North Dakotans Petition to Secede - Valley News Live - KVLY/KXJB - Fargo/Grand Forks

North Dakotans Petition to Secede

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While he didn't win the presidency, Mitt Romney was successful here in North Dakota... and now some are taking their election night disappointment to a whole new level; petitions on the "We the People" section of the White House website have started to pop up asking that several states be allowed to secede from the union.

Obama won with 51% of the vote, but that means nearly half of the people who voted didn't want to see the president get re-elected, and now some people want their state to leave the union.

"Obama won by a small margin in the popular vote and by a huge margin in the electoral college," Clay Jenkinson, director of the Dakota Institute, explains. "Elections have consequences. We re-elected Barack Obama. I see absolutely no reason for any state to want to secede."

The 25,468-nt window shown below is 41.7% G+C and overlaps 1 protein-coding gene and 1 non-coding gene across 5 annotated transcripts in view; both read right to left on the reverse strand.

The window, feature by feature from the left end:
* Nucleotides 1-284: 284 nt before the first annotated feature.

One of the twenty states with a petition listed online is North Dakota. It was started by someone in Grand Forks over the weekend and already has over 4,000 signatures.

Kristy Little of Baldwin, ND, is open to the idea. "North Dakota's pretty self sufficient and has got great people," she says. "It would be a good country."

Jeff Herman of Bismarck, ND, disagrees: "I think we're a nation undivided, you know, ...stand for one, one for all. So I really don't think it's probably a good idea."

While Jenkinson says it's highly unlikely that any of the states would be successful in seceding, he says it is the right of the people to do so.

"Jefferson believed very strongly that any state had a right to secede at any time, for any purpose," Jenkinson reasons. "He didn't recommend it, but he knew that the philosophy of the United States was based upon the principle of self determination."

Among the other 20 states filing petitions are New York, Montana, Florida, and Texas. Texas is currently the only state to exceed the 25,000 signatures needed to require a response from the White House.

Jenkinson believes that this will likely go away in the next few weeks as people calm down.

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